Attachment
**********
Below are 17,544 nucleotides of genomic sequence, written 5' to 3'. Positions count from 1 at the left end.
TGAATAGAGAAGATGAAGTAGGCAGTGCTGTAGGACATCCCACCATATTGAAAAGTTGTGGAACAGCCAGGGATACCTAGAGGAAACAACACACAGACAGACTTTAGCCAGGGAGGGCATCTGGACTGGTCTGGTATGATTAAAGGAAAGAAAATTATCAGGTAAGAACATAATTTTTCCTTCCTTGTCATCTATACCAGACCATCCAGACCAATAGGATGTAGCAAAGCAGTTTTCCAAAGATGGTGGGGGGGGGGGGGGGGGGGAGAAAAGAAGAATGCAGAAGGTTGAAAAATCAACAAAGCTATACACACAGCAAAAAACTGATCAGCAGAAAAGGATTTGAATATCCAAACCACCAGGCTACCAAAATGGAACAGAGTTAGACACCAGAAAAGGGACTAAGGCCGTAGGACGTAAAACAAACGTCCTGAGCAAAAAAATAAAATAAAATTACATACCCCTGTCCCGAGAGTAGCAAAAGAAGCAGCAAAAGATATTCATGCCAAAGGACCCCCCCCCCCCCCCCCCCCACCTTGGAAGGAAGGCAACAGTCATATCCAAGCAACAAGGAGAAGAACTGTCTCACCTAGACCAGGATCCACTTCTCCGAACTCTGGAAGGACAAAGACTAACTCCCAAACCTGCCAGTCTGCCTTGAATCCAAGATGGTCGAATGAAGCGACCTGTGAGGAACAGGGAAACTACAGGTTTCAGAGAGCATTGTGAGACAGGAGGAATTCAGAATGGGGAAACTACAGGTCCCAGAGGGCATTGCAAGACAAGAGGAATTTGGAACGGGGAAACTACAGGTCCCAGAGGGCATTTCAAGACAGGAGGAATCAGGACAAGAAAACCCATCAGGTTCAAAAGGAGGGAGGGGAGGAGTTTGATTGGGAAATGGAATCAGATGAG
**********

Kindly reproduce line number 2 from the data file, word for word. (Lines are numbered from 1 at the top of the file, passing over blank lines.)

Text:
TGAATAGAGAAGATGAAGTAGGCAGTGCTGTAGGACATCCCACCATATTGAAAAGTTGTGGAACAGCCAGGGATACCTAGAGGAAACAACACACAGACAGACTTTAGCCAGGGAGGGCATCTGGACTGGTCTGGTATGATTAAAGGAAAGAAAATTATCAGGTAAGAACATAATTTTTCCTTCCTTGTCATCTATACCAGACCATCCAGACCAATAGGATGTAGCAAAGCAGTTTTCCAAAGATGGTGGGGGGGGGGGGGGGGGGGAGAAAAGAAGAATGCAGAAGGTTGAAAAATCAACAAAGCTATACACACAGCAAAAAACTGATCAGCAGAAAAGGATTTGAATATCCAAACCACCAGGCTACCAAAATGGAACAGAGTTAGACACCAGAAAAGGGACTAAGGCCGTAGGACGTAAAACAAACGTCCTGAGCAAAAAAATAAAATAAAATTACATACCCCTGTCCCGAGAGTAGCAAAAGAAGCAGCAAAAGATATTCATGCCAAAGGACCCCCCCCCCCCCCCCCCCCACCTTGGAAGGAAGGCAACAGTCATATCCAAGCAACAAGGAGAAGAACTGTCTCACCTAGACCAGGATCCACTTCTCCGAACTCTGGAAGGACAAAGACTAACTCCCAAACCTGCCAGTCTGCCTTGAATCCAAGATGGTCGAATGAAGCGACCTGTGAGGAACAGGGAAACTACAGGTTTCAGAGAGCATTGTGAGACAGGAGGAATTCAGAATGGGGAAACTACAGGTCCCAGAGGGCATTGCAAGACAAGAGGAATTTGGAACGGGGAAACTACAGGTCCCAGAGGGCATTTCAAGACAGGAGGAATCAGGACAAGAAAACCCATCAGGTTCAAAAGGAGGGAGGGGAGGAGTTTGATTGGGAAATGGAATCAGATGAG